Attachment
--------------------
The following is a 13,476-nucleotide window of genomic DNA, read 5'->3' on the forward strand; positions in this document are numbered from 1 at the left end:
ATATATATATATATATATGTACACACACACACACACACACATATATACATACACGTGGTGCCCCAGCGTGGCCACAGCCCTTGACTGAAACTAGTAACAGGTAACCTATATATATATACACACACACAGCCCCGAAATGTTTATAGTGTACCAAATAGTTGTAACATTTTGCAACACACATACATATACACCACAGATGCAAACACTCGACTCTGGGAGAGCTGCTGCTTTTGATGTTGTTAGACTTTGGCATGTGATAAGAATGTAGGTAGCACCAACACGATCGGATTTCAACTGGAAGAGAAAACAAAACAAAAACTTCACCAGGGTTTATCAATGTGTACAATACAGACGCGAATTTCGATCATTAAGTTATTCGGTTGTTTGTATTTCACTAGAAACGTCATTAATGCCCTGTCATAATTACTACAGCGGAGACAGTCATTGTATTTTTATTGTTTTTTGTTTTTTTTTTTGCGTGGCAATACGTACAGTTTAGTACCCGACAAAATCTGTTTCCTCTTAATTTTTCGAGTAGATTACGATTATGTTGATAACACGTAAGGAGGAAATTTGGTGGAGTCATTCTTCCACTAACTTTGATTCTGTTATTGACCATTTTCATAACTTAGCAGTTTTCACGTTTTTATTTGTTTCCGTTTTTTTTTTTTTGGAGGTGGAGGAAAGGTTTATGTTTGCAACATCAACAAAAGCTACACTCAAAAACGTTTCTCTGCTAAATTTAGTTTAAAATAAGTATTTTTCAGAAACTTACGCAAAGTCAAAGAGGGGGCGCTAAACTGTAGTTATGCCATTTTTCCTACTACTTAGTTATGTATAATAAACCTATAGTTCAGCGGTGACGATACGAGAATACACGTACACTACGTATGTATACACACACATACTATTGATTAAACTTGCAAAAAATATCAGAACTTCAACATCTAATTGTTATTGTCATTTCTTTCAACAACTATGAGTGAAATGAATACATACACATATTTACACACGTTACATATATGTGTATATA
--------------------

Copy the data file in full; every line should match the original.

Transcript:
The following is a 13,476-nucleotide window of genomic DNA, read 5'->3' on the forward strand; positions in this document are numbered from 1 at the left end:
ATATATATATATATATATGTACACACACACACACACACACATATATACATACACGTGGTGCCCCAGCGTGGCCACAGCCCTTGACTGAAACTAGTAACAGGTAACCTATATATATATACACACACACAGCCCCGAAATGTTTATAGTGTACCAAATAGTTGTAACATTTTGCAACACACATACATATACACCACAGATGCAAACACTCGACTCTGGGAGAGCTGCTGCTTTTGATGTTGTTAGACTTTGGCATGTGATAAGAATGTAGGTAGCACCAACACGATCGGATTTCAACTGGAAGAGAAAACAAAACAAAAACTTCACCAGGGTTTATCAATGTGTACAATACAGACGCGAATTTCGATCATTAAGTTATTCGGTTGTTTGTATTTCACTAGAAACGTCATTAATGCCCTGTCATAATTACTACAGCGGAGACAGTCATTGTATTTTTATTGTTTTTTGTTTTTTTTTTTGCGTGGCAATACGTACAGTTTAGTACCCGACAAAATCTGTTTCCTCTTAATTTTTCGAGTAGATTACGATTATGTTGATAACACGTAAGGAGGAAATTTGGTGGAGTCATTCTTCCACTAACTTTGATTCTGTTATTGACCATTTTCATAACTTAGCAGTTTTCACGTTTTTATTTGTTTCCGTTTTTTTTTTTTTGGAGGTGGAGGAAAGGTTTATGTTTGCAACATCAACAAAAGCTACACTCAAAAACGTTTCTCTGCTAAATTTAGTTTAAAATAAGTATTTTTCAGAAACTTACGCAAAGTCAAAGAGGGGGCGCTAAACTGTAGTTATGCCATTTTTCCTACTACTTAGTTATGTATAATAAACCTATAGTTCAGCGGTGACGATACGAGAATACACGTACACTACGTATGTATACACACACATACTATTGATTAAACTTGCAAAAAATATCAGAACTTCAACATCTAATTGTTATTGTCATTTCTTTCAACAACTATGAGTGAAATGAATACATACACATATTTACACACGTTACATATATGTGTATATA